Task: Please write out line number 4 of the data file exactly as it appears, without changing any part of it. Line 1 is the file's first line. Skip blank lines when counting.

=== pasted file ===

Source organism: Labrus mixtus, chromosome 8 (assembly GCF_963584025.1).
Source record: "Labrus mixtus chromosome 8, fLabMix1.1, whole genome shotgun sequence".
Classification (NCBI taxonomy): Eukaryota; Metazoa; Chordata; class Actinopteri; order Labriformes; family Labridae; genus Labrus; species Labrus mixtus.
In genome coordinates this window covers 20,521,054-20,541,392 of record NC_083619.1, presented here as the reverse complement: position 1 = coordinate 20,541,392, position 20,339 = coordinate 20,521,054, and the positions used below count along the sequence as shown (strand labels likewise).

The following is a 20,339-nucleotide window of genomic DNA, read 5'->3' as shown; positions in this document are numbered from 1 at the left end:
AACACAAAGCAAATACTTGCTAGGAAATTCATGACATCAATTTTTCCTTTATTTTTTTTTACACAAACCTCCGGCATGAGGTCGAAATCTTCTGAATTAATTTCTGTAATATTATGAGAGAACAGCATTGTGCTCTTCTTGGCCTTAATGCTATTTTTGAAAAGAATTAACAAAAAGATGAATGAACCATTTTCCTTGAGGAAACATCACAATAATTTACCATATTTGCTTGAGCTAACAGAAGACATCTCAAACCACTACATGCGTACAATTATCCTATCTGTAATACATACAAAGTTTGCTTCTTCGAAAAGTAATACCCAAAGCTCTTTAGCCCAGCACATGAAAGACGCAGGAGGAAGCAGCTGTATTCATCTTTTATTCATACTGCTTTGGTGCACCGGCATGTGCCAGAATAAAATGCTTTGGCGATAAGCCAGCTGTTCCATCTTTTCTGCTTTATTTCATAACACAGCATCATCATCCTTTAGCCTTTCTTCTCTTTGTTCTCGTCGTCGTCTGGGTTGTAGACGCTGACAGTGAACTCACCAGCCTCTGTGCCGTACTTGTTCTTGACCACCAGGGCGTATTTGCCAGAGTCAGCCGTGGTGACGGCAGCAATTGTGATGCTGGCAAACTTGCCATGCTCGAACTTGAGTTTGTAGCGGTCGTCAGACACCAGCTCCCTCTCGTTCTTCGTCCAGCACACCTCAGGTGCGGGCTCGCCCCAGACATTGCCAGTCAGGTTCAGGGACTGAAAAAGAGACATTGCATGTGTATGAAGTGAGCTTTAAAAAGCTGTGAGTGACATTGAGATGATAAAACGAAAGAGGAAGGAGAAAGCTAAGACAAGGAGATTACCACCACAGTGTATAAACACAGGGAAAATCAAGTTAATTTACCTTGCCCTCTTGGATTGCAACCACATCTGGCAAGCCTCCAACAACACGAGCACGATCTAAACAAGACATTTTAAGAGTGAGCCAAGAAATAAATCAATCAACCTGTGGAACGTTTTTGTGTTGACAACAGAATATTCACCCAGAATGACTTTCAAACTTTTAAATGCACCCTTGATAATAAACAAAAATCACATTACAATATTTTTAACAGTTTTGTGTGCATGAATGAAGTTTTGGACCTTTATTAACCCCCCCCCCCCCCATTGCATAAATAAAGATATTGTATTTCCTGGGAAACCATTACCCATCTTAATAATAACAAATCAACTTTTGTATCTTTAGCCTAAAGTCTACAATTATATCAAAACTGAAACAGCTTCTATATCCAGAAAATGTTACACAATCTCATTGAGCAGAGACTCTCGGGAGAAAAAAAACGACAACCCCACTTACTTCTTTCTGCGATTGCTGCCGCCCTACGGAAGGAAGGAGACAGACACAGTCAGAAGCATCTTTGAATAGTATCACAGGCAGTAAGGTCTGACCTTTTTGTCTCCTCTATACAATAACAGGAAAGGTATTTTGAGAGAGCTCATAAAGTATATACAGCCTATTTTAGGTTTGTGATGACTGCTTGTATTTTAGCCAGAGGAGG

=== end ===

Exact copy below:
In genome coordinates this window covers 20,521,054-20,541,392 of record NC_083619.1, presented here as the reverse complement: position 1 = coordinate 20,541,392, position 20,339 = coordinate 20,521,054, and the positions used below count along the sequence as shown (strand labels likewise).